Eating to Control Diabetes and Blood Sugar

Reviewed by Arefa Cassoobhoy, MD, MPH on October 14, 2013
From the WebMD Archives

What you eat -- and when you eat it -- can affect your blood sugar levels. These food tips, in addition to following your doctor’s advice, can help keep your blood sugar levels in check.

Make One Change at a Time

"When you’ve spent a lifetime developing eating habits, you can't just flip a switch and change them overnight," says Dee Sandquist, MS, RD, a spokeswoman for the Academy of Nutrition and Dietetics. Instead, Sandquist suggests starting with one change and working from there.

Don’t Skip Meals

For good blood sugar control, space your meals about four to six hours apart. Eating meals at around the same time each day may also help keep your blood sugar steady.

Spacing carbohydrates evenly throughout the day helps keep your blood sugar level.

Skipping meals isn't a good idea when you have diabetes. This is true even if you're planning on going to a party or event. Don't skip meals to "save" your calories for later. Instead, eat your other meals at the regular time. When you get to the party, try to eat the same amount of carbohydrates you would at a meal. It's fine to have a treat, just don’t go overboard.

Carbs: Cut Portion Size

You don’t need to cut all carbs -- such as breads, pasta, potatoes, and rice. Take a look at how much you’re eating. To keep your energy steady, you probably just need to eat a little less. Instead of your usual serving size, try having two-thirds the amount. Do this for every meal and snack.

Try cutting back your carb portions for a few weeks. You may notice that your blood sugar levels are lower, and you may even drop a few pounds.

Balance Your Plate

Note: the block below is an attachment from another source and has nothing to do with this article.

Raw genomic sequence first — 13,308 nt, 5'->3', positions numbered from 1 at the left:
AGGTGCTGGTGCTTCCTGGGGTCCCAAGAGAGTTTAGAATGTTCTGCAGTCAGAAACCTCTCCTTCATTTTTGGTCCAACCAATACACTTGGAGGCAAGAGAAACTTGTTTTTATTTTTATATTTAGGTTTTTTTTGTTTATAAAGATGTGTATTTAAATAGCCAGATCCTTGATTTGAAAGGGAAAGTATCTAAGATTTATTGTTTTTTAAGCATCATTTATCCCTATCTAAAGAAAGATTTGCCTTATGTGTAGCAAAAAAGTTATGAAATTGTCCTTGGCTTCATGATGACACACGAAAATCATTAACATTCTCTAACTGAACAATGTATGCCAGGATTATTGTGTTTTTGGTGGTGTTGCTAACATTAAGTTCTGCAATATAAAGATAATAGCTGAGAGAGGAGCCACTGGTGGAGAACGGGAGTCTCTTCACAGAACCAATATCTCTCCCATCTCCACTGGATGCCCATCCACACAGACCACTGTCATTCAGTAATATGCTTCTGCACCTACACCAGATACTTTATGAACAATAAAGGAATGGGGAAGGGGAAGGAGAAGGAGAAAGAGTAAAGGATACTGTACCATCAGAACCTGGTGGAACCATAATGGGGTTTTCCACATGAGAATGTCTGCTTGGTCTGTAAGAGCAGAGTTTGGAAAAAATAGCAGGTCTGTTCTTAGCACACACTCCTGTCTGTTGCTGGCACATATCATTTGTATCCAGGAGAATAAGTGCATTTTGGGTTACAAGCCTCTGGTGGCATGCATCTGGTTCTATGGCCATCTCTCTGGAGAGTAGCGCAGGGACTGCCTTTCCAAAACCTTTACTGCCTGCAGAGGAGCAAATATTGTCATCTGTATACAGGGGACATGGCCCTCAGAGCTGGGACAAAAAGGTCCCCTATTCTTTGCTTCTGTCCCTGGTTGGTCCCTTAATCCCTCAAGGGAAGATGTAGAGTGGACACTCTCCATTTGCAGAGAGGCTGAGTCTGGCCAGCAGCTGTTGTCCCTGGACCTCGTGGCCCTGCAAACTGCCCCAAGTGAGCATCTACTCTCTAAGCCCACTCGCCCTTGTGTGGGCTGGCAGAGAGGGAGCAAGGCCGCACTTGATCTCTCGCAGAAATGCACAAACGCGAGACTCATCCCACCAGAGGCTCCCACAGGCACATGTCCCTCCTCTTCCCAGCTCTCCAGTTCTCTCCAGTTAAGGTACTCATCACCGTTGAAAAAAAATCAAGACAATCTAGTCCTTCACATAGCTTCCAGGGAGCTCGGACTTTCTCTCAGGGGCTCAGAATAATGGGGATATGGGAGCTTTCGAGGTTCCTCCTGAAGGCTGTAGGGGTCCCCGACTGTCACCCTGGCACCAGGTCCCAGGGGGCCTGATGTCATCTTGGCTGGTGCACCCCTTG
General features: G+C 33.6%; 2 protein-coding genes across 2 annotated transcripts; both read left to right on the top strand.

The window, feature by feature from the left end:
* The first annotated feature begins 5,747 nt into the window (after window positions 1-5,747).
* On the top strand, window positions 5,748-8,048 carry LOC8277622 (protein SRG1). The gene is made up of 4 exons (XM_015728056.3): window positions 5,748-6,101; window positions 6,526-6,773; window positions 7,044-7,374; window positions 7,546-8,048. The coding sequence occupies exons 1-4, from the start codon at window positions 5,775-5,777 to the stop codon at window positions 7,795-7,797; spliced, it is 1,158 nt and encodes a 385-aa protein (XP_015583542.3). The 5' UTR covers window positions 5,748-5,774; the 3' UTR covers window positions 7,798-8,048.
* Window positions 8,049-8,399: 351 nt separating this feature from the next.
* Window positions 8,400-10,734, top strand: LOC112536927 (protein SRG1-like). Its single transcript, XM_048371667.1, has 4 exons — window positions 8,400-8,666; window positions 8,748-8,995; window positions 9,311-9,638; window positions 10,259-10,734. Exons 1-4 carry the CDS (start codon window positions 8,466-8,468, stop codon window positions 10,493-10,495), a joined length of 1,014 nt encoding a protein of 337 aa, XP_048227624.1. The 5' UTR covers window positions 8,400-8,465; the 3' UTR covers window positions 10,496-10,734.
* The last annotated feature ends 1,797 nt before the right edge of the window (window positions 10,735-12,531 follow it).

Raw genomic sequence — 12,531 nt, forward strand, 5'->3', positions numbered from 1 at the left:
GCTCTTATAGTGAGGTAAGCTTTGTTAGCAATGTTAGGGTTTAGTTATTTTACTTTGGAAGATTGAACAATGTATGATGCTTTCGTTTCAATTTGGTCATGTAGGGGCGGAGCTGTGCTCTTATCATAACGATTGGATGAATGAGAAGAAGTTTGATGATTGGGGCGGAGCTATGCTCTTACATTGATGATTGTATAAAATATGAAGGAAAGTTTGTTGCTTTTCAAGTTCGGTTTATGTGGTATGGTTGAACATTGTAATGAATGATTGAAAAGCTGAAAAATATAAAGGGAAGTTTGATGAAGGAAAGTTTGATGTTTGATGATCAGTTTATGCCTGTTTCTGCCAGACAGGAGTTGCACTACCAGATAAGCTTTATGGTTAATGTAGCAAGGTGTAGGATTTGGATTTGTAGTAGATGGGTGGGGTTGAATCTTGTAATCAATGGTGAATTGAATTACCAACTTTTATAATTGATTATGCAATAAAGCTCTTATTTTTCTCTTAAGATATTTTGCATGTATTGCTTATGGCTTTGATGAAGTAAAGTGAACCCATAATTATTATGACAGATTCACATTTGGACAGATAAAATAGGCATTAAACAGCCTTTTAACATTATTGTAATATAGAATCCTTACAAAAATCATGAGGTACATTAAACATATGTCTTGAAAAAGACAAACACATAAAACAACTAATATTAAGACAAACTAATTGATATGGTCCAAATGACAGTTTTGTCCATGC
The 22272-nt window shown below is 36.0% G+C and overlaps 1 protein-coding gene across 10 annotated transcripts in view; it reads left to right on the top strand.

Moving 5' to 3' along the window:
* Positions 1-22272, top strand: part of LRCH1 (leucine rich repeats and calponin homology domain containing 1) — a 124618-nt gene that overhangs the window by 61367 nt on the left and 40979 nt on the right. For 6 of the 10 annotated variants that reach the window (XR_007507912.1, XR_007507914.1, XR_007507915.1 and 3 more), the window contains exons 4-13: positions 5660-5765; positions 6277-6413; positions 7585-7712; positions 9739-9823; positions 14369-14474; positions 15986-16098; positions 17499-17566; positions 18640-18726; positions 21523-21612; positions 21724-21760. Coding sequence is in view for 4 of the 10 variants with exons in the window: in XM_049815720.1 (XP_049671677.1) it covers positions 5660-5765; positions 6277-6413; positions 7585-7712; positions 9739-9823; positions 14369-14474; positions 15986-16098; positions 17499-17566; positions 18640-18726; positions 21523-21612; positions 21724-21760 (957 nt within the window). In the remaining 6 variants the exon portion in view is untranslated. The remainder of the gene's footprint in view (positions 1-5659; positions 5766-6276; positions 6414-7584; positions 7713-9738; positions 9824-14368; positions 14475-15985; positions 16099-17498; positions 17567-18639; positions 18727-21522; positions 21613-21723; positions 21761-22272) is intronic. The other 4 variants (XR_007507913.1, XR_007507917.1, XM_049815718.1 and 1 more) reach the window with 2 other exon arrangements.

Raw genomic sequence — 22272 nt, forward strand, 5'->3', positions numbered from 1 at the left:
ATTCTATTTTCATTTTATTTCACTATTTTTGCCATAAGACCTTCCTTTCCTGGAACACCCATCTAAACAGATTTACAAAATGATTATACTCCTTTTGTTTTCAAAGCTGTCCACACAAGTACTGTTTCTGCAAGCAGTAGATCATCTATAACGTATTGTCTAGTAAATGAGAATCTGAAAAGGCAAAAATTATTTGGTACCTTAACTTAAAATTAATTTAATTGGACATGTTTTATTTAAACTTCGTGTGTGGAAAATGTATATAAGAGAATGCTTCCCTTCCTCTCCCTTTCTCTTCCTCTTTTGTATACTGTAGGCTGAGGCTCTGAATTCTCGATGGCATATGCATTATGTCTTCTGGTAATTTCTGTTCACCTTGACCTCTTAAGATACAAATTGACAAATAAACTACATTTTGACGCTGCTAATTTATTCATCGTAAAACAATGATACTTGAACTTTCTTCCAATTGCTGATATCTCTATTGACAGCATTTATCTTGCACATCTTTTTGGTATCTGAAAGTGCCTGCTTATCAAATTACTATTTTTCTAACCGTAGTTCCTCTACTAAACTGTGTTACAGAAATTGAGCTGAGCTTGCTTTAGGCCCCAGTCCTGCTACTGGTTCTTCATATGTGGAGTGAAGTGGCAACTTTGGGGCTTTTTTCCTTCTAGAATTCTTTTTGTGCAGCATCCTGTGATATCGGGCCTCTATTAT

Counting carbs and calories or calculating the glycemic index of foods can be complicated! Here’s a simple trick that may help you to start eating better. The "plate method" helps you eat the right mix and amounts of different food groups -- carbs, proteins, and healthy fats. Eating the right mix can help you keep your blood sugar in check and keep your energy steady.


Here's how it works:

  • Start with a 9- or 10-inch plate.
  • Fill 1/2 of your plate with non-starchy vegetables such as salad, greens, broccoli, green beans, or beets.
  • Fill1/4 of your plate with protein food: lean meat, fish, tofu, eggs, cheese, or poultry.
  • Fill 1/4 of your plate with a starchy food, such as bread, rice, potatoes, or pasta.
  • On the side, add a serving of fruit. Also have a cup of non-fat or low-fat milk, low-fat yogurt, or a roll.

This still works if you want to cut portions. It’s a visual to help you remember that even if you eat less, half of the food you eat should be vegetables. Think of meat and starchy foods as side dishes.

Fine-Tune Your Diet

Gradually, you can start to make other healthy changes once you have one or two under your belt. For example, slowly adjust your diet to swap in healthier food choices.

Instead of mashed potatoes with butter and cream, try a plain baked potato with a little cottage cheese. Or have fish or lean poultry instead of cuts of red meat with lots of fat.

Watching what you eat is one part of living better with diabetes. Be sure to still follow your doctor’s advice to control your blood sugar levels. Read more on how to manage blood sugar spikes after meals.

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American Diabetes Association: "Create Your Plate."  

Cleveland Clinic: "Nutrition Basics for People with Diabetes," "Diabetes and the Foods You Eat."

Dee Sandquist, MS, RD, spokeswoman for the Academy of Nutrition and Dietetics.



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